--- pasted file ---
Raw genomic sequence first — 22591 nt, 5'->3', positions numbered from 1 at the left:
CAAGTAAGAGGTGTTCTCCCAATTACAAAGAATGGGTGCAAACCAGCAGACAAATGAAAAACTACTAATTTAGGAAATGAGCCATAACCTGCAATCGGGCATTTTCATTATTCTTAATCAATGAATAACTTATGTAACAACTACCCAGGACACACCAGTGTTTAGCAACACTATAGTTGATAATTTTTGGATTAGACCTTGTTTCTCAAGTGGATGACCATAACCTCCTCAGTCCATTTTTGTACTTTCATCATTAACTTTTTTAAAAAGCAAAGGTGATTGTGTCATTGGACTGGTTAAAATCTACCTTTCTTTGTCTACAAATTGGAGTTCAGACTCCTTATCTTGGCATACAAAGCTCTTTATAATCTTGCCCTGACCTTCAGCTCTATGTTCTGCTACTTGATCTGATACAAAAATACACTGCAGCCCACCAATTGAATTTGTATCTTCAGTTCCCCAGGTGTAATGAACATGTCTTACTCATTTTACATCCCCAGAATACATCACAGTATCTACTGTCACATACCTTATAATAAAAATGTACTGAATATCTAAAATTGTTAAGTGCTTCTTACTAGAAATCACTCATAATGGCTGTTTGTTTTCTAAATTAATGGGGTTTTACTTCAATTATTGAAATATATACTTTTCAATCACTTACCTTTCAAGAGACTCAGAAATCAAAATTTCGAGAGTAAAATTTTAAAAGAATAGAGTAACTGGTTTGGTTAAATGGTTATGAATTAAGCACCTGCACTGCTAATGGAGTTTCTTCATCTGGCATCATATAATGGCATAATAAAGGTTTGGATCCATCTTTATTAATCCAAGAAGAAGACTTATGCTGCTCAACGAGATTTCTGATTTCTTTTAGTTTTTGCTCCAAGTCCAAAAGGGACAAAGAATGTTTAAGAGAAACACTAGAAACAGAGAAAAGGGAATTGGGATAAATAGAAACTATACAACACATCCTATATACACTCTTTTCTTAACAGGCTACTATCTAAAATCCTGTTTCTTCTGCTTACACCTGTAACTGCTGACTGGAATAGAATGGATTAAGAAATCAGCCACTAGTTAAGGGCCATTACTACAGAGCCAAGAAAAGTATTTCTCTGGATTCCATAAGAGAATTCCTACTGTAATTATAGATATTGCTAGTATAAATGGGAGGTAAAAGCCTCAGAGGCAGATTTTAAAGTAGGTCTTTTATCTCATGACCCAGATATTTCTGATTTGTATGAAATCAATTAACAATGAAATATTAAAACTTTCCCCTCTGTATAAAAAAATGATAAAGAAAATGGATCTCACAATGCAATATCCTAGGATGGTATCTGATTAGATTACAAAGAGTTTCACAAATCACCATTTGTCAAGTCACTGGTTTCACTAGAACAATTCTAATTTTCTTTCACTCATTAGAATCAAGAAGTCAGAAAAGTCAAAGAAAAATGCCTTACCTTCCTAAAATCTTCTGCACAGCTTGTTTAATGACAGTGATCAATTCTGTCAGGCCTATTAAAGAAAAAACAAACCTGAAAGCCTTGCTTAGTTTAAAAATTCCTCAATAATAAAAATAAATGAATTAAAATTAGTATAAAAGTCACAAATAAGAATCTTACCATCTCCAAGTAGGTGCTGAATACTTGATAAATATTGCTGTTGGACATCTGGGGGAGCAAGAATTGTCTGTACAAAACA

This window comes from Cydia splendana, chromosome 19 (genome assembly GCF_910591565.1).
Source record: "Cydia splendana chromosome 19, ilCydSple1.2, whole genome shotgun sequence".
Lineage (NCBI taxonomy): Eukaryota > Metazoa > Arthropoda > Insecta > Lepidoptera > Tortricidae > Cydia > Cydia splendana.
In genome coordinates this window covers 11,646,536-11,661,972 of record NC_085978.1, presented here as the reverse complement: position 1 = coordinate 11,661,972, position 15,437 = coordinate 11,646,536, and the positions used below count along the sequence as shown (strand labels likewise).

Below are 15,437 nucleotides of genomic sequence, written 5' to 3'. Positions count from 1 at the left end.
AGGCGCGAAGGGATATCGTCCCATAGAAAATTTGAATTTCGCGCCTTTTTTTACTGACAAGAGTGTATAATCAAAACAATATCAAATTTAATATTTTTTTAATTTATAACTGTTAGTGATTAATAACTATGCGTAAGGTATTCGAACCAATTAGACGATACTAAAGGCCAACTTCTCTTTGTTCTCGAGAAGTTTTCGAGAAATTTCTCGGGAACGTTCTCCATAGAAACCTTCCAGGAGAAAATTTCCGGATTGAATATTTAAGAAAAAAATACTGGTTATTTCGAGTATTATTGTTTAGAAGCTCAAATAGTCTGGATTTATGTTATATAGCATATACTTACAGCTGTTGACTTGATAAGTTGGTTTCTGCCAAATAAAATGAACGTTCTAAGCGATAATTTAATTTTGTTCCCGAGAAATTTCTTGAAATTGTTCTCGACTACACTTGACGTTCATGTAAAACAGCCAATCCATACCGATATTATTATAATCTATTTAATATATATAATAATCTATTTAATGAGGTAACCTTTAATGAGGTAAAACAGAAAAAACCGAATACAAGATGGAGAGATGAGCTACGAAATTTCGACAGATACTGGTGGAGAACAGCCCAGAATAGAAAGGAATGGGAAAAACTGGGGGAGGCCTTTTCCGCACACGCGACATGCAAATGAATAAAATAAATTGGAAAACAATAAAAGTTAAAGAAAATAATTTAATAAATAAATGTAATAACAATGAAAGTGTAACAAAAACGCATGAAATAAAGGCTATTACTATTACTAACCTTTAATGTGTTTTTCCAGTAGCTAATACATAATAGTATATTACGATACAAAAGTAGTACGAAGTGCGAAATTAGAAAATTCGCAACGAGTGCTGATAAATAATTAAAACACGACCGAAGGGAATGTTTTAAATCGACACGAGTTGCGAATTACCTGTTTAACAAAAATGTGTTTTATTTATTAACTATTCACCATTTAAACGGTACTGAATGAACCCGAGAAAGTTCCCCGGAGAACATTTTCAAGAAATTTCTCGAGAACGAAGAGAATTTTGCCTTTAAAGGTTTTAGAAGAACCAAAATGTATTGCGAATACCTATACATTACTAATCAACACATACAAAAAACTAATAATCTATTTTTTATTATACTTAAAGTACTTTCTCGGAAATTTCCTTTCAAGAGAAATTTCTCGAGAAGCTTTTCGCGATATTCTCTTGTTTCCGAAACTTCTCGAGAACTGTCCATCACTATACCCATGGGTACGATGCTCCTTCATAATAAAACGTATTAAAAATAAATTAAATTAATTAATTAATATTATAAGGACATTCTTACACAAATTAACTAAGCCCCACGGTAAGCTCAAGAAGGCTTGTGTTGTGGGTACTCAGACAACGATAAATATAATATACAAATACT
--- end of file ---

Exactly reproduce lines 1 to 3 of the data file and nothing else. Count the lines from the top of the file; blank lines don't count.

Raw genomic sequence first — 22591 nt, 5'->3', positions numbered from 1 at the left:
CAAGTAAGAGGTGTTCTCCCAATTACAAAGAATGGGTGCAAACCAGCAGACAAATGAAAAACTACTAATTTAGGAAATGAGCCATAACCTGCAATCGGGCATTTTCATTATTCTTAATCAATGAATAACTTATGTAACAACTACCCAGGACACACCAGTGTTTAGCAACACTATAGTTGATAATTTTTGGATTAGACCTTGTTTCTCAAGTGGATGACCATAACCTCCTCAGTCCATTTTTGTACTTTCATCATTAACTTTTTTAAAAAGCAAAGGTGATTGTGTCATTGGACTGGTTAAAATCTACCTTTCTTTGTCTACAAATTGGAGTTCAGACTCCTTATCTTGGCATACAAAGCTCTTTATAATCTTGCCCTGACCTTCAGCTCTATGTTCTGCTACTTGATCTGATACAAAAATACACTGCAGCCCACCAATTGAATTTGTATCTTCAGTTCCCCAGGTGTAATGAACATGTCTTACTCATTTTACATCCCCAGAATACATCACAGTATCTACTGTCACATACCTTATAATAAAAATGTACTGAATATCTAAAATTGTTAAGTGCTTCTTACTAGAAATCACTCATAATGGCTGTTTGTTTTCTAAATTAATGGGGTTTTACTTCAATTATTGAAATATATACTTTTCAATCACTTACCTTTCAAGAGACTCAGAAATCAAAATTTCGAGAGTAAAATTTTAAAAGAATAGAGTAACTGGTTTGGTTAAATGGTTATGAATTAAGCACCTGCACTGCTAATGGAGTTTCTTCATCTGGCATCATATAATGGCATAATAAAGGTTTGGATCCATCTTTATTAATCCAAGAAGAAGACTTATGCTGCTCAACGAGATTTCTGATTTCTTTTAGTTTTTGCTCCAAGTCCAAAAGGGACAAAGAATGTTTAAGAGAAACACTAGAAACAGAGAAAAGGGAATTGGGATAAATAGAAACTATACAACACATCCTATATACACTCTTTTCTTAACAGGCTACTATCTAAAATCCTGTTTCTTCTGCTTACACCTGTAACTGCTGACTGGAATAGAATGGATTAAGAAATCAGCCACTAGTTAAGGGCCATTACTACAGAGCCAAGAAAAGTATTTCTCTGGATTCCATAAGAGAATTCCTACTGTAATTATAGATATTGCTAGTATAAATGGGAGGTAAAAGCCTCAGAGGCAGATTTTAAAGTAGGTCTTTTATCTCATGACCCAGATATTTCTGATTTGTATGAAATCAATTAACAATGAAATATTAAAACTTTCCCCTCTGTATAAAAAAATGATAAAGAAAATGGATCTCACAATGCAATATCCTAGGATGGTATCTGATTAGATTACAAAGAGTTTCACAAATCACCATTTGTCAAGTCACTGGTTTCACTAGAACAATTCTAATTTTCTTTCACTCATTAGAATCAAGAAGTCAGAAAAGTCAAAGAAAAATGCCTTACCTTCCTAAAATCTTCTGCACAGCTTGTTTAATGACAGTGATCAATTCTGTCAGGCCTATTAAAGAAAAAACAAACCTGAAAGCCTTGCTTAGTTTAAAAATTCCTCAATAATAAAAATAAATGAATTAAAATTAGTATAAAAGTCACAAATAAGAATCTTACCATCTCCAAGTAGGTGCTGAATACTTGATAAATATTGCTGTTGGACATCTGGGGGAGCAAGAATTGTCTGTACAAAACA

This window comes from Cydia splendana, chromosome 19 (genome assembly GCF_910591565.1).